Foul-mouthed enigma Kyrgios plays brinkmanship with potential suspension

Nick Kyrgios bullied his way into the US Open second round in a post-midnight finish on Wednesday morning, then lobbed another inflammatory accusation at the ATP.

The unpredictable bad boy of the courts crushed mustachioed American Steve Johnson in a first-rounder which began at 11 pm with a 6-3, 7-6(1), 6-4 scoreline.

But only a fortnight after copping perhaps the largest fine in tennis history for a mid-match outburst in Cincinnati which cost him $113,000, Kyrgios flirted with a threatened suspension as he labelled the Tour’s sanctioning body as “corrupt.”:

Speaking to a group of around 10 journos after his win in the small hours, the Australian said of a possible further sanction: “The ATP is pretty corrupt anyway. I’m not fussed about it at all.”

Later on Wednesday, Kyrgios walked back his outburst slightly: “I would like to go on record to clarify my comment about the ATP being corrupt,” he said in a Twitter post.

“It was not the correct choice of words, my intention was to address what I see as double standards rather than corruption.

“I know my behaviour at times has been controversial and it has landed me in trouble. My issue is around others doing the same or similar behaviour and not being sanctioned.

“I acknowledge that I deserve fines and sanctions at some times but I expect consistency and fairness with this across the board – and to date this has not happened.

“I want to clarify my comments but I stand by my beliefs and sentiments around double standards.”

The provocative charge might well force the ATP to go ahead and ban the summer Washington champion for weeks or months after it reserved the right to impose further penalties.

“I was fined $113K for what? Why are we talking about something that happened three weeks ago when I just chopped up someone first round of a US Open?” he added.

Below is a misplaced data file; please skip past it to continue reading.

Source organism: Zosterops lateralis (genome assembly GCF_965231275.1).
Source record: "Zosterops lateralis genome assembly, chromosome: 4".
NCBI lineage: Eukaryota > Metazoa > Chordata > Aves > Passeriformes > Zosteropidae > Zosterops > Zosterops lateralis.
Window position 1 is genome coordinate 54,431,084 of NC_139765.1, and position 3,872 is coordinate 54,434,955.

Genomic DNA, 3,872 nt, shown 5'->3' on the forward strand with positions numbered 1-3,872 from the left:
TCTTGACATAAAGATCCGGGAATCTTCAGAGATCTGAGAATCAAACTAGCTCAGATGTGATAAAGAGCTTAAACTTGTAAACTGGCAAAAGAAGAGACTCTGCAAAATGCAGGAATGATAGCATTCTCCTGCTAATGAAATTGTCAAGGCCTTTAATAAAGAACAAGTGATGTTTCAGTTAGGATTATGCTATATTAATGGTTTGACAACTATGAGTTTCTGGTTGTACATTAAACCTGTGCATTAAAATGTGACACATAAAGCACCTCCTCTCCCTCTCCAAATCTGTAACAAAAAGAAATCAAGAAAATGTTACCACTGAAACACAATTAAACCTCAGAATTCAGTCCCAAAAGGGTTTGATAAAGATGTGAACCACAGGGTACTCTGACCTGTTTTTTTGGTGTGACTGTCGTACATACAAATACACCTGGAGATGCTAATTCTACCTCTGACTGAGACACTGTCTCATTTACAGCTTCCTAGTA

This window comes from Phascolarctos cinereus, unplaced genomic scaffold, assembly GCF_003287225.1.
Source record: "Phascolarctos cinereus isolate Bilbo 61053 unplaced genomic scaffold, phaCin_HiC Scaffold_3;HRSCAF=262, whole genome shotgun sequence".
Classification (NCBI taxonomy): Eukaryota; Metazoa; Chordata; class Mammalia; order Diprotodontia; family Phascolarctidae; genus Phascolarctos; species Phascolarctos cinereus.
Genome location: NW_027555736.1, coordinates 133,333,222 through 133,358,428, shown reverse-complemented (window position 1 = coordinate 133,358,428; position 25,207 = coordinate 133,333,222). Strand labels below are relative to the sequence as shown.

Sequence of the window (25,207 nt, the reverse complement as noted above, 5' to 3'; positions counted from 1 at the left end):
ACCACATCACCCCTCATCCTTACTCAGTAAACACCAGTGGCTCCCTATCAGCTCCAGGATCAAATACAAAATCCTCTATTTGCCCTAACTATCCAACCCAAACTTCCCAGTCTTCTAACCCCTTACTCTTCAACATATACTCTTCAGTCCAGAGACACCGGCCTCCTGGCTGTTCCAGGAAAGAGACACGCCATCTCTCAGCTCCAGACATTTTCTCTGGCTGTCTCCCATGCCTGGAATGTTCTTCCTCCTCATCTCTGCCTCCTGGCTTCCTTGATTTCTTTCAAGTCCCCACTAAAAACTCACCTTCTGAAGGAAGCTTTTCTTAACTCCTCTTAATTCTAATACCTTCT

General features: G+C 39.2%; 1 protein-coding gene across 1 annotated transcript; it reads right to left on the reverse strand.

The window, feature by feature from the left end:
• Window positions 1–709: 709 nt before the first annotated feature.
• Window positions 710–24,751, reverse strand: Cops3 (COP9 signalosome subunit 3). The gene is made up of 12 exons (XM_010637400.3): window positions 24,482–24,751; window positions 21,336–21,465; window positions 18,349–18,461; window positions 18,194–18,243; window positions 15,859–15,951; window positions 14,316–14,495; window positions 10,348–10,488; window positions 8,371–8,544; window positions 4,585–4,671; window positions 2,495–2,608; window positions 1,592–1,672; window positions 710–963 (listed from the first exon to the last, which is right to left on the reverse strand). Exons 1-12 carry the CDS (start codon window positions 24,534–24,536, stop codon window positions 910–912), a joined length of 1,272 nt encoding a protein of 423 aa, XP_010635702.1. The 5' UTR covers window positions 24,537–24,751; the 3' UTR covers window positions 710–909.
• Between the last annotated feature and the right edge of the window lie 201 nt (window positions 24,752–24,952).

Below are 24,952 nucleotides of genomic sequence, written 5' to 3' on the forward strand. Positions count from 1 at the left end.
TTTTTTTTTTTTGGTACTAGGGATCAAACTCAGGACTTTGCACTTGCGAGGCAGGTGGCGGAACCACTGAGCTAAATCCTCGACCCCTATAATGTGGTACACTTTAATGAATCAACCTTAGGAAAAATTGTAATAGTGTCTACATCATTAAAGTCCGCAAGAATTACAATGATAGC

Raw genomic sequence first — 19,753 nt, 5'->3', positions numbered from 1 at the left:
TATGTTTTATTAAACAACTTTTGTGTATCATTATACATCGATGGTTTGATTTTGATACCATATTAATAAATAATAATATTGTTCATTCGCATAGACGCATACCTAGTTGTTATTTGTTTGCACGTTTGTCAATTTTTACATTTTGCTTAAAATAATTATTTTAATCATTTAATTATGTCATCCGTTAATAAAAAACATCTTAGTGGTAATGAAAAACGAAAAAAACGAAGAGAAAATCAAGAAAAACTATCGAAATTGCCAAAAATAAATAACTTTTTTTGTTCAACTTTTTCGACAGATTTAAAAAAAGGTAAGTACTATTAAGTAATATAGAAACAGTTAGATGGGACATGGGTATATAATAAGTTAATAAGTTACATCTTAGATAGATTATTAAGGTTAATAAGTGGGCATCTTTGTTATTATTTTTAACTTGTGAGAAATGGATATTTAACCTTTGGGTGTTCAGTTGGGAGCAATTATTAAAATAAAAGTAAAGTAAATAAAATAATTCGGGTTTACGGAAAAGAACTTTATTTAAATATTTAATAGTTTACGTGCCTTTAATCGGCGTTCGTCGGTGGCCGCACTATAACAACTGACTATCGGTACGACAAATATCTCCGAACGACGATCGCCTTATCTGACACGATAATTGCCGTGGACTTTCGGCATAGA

Due to the longstanding Balkanisation of tennis, ATP rulings have zero effect at the four Grand Slams, – the main reason why Kyrgios is allowed to play at the final major or the season.

The hit to the wallet handed out to Kyrgios from Cincinnati included fines for audible obscenity, ball abuse, verbal abuse to umpire umpire Fergus Murphy, leaving the court (to smash a pair of racquets out of sight of the chair).

 

It also included four incidents of unsportsmanlike conduct in a loss to Russian Karen Khachanov in the second round this month.

The ATP warned at the time that it was “looking further into what happened during and immediately after the match to see if additional action is warranted under the Player Major Offence section of the code and that could result in an additional fine and/or suspension”.

Kyrgios brushed off his indictment for swearing at Murphy, whom he had called a  “f—ing tool.”

After his New York win, he got into a to-and-fro with a journalist: “Have you ever sworn at someone before?..I’m just saying people get frustrated. It happens.”

Kyrgios drew his audible obscenity warning when he was distracted while serving at 4-all in the second by a women late in finding her seat.

After tossing an annoyed comment her way, Kyrgios then got into an argument with the chair, who said he could not have prevented the interruption since he had not seen it coming.

Kyrgios wasn’t buying and eventually got deeper into a spat with the official, who issued the code violation warning. A frustrated Johnson then joined in, chastising Kyrgios and asking if he played to “play f—ing tennis”.

The interlude only strengthened the resolve of the one-off Aussie, who finished off his rout of his Californian opponent in the Armstrong stadium.

Written by Bill Scott for Grandslamtennis.online. To read more visit grandslamtennis.online

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